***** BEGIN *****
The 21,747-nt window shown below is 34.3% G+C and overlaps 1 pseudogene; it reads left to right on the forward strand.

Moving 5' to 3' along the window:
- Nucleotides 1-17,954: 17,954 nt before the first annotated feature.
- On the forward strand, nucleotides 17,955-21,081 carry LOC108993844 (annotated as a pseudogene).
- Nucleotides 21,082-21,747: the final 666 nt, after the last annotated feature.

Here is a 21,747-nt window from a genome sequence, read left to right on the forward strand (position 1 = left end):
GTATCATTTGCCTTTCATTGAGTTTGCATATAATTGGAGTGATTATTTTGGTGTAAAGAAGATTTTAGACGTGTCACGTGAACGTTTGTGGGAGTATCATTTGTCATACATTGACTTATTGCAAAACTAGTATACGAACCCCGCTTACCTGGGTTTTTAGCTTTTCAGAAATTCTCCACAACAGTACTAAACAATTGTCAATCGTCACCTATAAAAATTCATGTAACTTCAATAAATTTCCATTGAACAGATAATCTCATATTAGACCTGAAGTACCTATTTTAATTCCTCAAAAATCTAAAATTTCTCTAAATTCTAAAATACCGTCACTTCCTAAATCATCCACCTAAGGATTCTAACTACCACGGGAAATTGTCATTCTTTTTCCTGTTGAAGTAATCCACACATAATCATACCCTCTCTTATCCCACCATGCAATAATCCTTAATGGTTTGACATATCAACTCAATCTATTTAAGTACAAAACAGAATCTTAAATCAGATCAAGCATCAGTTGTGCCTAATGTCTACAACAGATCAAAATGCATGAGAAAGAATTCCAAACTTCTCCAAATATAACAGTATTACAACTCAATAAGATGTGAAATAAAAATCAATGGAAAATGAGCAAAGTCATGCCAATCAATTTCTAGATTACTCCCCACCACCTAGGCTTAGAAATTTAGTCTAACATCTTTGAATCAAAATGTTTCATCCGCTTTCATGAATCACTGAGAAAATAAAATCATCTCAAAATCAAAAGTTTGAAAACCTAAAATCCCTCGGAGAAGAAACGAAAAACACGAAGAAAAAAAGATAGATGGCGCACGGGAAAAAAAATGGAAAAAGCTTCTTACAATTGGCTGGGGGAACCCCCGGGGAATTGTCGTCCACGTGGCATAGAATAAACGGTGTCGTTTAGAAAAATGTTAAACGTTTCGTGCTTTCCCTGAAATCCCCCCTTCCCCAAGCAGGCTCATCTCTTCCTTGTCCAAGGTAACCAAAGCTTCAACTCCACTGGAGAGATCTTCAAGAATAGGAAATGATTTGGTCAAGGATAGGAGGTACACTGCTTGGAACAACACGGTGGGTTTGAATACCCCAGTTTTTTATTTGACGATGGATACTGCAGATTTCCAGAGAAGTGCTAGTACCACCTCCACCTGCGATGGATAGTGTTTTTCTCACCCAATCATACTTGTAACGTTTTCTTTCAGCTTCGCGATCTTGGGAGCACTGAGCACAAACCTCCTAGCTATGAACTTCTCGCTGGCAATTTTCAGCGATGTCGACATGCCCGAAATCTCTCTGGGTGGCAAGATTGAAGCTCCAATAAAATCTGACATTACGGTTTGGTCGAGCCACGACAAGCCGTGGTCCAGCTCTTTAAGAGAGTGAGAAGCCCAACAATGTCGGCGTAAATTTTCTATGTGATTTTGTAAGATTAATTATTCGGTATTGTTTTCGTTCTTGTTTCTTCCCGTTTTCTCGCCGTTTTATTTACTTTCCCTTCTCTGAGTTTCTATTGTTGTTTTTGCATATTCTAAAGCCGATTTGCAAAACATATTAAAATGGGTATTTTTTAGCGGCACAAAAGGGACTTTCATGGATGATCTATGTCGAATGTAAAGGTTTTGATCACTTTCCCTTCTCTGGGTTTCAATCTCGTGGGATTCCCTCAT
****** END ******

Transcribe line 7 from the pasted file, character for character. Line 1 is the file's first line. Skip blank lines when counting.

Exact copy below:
GTATCATTTGCCTTTCATTGAGTTTGCATATAATTGGAGTGATTATTTTGGTGTAAAGAAGATTTTAGACGTGTCACGTGAACGTTTGTGGGAGTATCATTTGTCATACATTGACTTATTGCAAAACTAGTATACGAACCCCGCTTACCTGGGTTTTTAGCTTTTCAGAAATTCTCCACAACAGTACTAAACAATTGTCAATCGTCACCTATAAAAATTCATGTAACTTCAATAAATTTCCATTGAACAGATAATCTCATATTAGACCTGAAGTACCTATTTTAATTCCTCAAAAATCTAAAATTTCTCTAAATTCTAAAATACCGTCACTTCCTAAATCATCCACCTAAGGATTCTAACTACCACGGGAAATTGTCATTCTTTTTCCTGTTGAAGTAATCCACACATAATCATACCCTCTCTTATCCCACCATGCAATAATCCTTAATGGTTTGACATATCAACTCAATCTATTTAAGTACAAAACAGAATCTTAAATCAGATCAAGCATCAGTTGTGCCTAATGTCTACAACAGATCAAAATGCATGAGAAAGAATTCCAAACTTCTCCAAATATAACAGTATTACAACTCAATAAGATGTGAAATAAAAATCAATGGAAAATGAGCAAAGTCATGCCAATCAATTTCTAGATTACTCCCCACCACCTAGGCTTAGAAATTTAGTCTAACATCTTTGAATCAAAATGTTTCATCCGCTTTCATGAATCACTGAGAAAATAAAATCATCTCAAAATCAAAAGTTTGAAAACCTAAAATCCCTCGGAGAAGAAACGAAAAACACGAAGAAAAAAAGATAGATGGCGCACGGGAAAAAAAATGGAAAAAGCTTCTTACAATTGGCTGGGGGAACCCCCGGGGAATTGTCGTCCACGTGGCATAGAATAAACGGTGTCGTTTAGAAAAATGTTAAACGTTTCGTGCTTTCCCTGAAATCCCCCCTTCCCCAAGCAGGCTCATCTCTTCCTTGTCCAAGGTAACCAAAGCTTCAACTCCACTGGAGAGATCTTCAAGAATAGGAAATGATTTGGTCAAGGATAGGAGGTACACTGCTTGGAACAACACGGTGGGTTTGAATACCCCAGTTTTTTATTTGACGATGGATACTGCAGATTTCCAGAGAAGTGCTAGTACCACCTCCACCTGCGATGGATAGTGTTTTTCTCACCCAATCATACTTGTAACGTTTTCTTTCAGCTTCGCGATCTTGGGAGCACTGAGCACAAACCTCCTAGCTATGAACTTCTCGCTGGCAATTTTCAGCGATGTCGACATGCCCGAAATCTCTCTGGGTGGCAAGATTGAAGCTCCAATAAAATCTGACATTACGGTTTGGTCGAGCCACGACAAGCCGTGGTCCAGCTCTTTAAGAGAGTGAGAAGCCCAACAATGTCGGCGTAAATTTTCTATGTGATTTTGTAAGATTAATTATTCGGTATTGTTTTCGTTCTTGTTTCTTCCCGTTTTCTCGCCGTTTTATTTACTTTCCCTTCTCTGAGTTTCTATTGTTGTTTTTGCATATTCTAAAGCCGATTTGCAAAACATATTAAAATGGGTATTTTTTAGCGGCACAAAAGGGACTTTCATGGATGATCTATGTCGAATGTAAAGGTTTTGATCACTTTCCCTTCTCTGGGTTTCAATCTCGTGGGATTCCCTCAT